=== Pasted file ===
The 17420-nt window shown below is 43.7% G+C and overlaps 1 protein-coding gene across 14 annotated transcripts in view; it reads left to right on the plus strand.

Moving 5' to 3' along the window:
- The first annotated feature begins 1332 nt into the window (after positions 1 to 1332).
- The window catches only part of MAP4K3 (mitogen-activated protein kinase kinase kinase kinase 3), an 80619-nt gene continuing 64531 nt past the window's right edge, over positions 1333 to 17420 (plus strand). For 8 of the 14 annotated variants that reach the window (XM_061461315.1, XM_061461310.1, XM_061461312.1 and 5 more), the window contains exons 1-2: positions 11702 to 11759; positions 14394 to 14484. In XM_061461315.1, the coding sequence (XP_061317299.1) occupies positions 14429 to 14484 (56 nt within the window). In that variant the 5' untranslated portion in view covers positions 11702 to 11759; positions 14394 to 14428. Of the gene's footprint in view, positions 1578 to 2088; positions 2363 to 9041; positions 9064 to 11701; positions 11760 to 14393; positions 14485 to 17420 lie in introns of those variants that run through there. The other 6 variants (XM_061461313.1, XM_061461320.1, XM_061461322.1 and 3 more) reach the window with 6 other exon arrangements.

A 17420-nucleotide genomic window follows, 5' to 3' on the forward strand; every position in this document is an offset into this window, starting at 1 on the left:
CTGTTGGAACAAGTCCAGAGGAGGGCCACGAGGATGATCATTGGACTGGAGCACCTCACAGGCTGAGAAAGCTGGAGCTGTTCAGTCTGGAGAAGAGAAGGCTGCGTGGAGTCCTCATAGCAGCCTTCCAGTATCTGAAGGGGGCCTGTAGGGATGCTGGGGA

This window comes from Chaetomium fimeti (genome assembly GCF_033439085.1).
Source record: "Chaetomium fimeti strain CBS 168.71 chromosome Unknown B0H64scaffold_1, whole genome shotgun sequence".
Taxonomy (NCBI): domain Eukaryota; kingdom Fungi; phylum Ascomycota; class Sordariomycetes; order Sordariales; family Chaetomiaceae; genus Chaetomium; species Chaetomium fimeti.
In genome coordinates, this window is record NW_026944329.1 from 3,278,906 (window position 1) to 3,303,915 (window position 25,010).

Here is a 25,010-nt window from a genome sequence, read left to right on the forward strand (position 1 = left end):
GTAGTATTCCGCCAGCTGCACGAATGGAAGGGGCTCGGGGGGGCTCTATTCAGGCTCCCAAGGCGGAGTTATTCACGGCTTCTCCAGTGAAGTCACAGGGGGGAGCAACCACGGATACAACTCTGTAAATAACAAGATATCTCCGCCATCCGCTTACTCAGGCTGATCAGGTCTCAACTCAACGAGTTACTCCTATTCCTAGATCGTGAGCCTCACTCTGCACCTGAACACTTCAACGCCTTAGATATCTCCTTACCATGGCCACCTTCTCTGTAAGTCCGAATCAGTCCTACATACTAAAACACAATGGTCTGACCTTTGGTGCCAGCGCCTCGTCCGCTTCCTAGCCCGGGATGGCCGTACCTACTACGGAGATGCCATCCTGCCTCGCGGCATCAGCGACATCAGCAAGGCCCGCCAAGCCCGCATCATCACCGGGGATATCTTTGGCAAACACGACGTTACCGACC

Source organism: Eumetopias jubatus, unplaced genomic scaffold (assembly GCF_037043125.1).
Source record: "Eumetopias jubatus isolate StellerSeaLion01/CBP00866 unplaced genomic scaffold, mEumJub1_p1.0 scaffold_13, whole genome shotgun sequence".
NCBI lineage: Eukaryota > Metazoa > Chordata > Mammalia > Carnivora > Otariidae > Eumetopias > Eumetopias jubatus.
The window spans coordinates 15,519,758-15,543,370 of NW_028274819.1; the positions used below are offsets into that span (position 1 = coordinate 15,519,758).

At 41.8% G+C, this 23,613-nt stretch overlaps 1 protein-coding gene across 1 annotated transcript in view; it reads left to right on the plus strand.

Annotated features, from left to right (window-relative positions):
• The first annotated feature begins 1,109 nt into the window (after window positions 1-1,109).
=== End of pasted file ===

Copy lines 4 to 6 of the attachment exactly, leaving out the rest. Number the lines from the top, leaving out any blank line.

- The window catches only part of MAP4K3 (mitogen-activated protein kinase kinase kinase kinase 3), an 80619-nt gene continuing 64531 nt past the window's right edge, over positions 1333 to 17420 (plus strand). For 8 of the 14 annotated variants that reach the window (XM_061461315.1, XM_061461310.1, XM_061461312.1 and 5 more), the window contains exons 1-2: positions 11702 to 11759; positions 14394 to 14484. In XM_061461315.1, the coding sequence (XP_061317299.1) occupies positions 14429 to 14484 (56 nt within the window). In that variant the 5' untranslated portion in view covers positions 11702 to 11759; positions 14394 to 14428. Of the gene's footprint in view, positions 1578 to 2088; positions 2363 to 9041; positions 9064 to 11701; positions 11760 to 14393; positions 14485 to 17420 lie in introns of those variants that run through there. The other 6 variants (XM_061461313.1, XM_061461320.1, XM_061461322.1 and 3 more) reach the window with 6 other exon arrangements.

A 17420-nucleotide genomic window follows, 5' to 3' on the forward strand; every position in this document is an offset into this window, starting at 1 on the left:
CTGTTGGAACAAGTCCAGAGGAGGGCCACGAGGATGATCATTGGACTGGAGCACCTCACAGGCTGAGAAAGCTGGAGCTGTTCAGTCTGGAGAAGAGAAGGCTGCGTGGAGTCCTCATAGCAGCCTTCCAGTATCTGAAGGGGGCCTGTAGGGATGCTGGGGA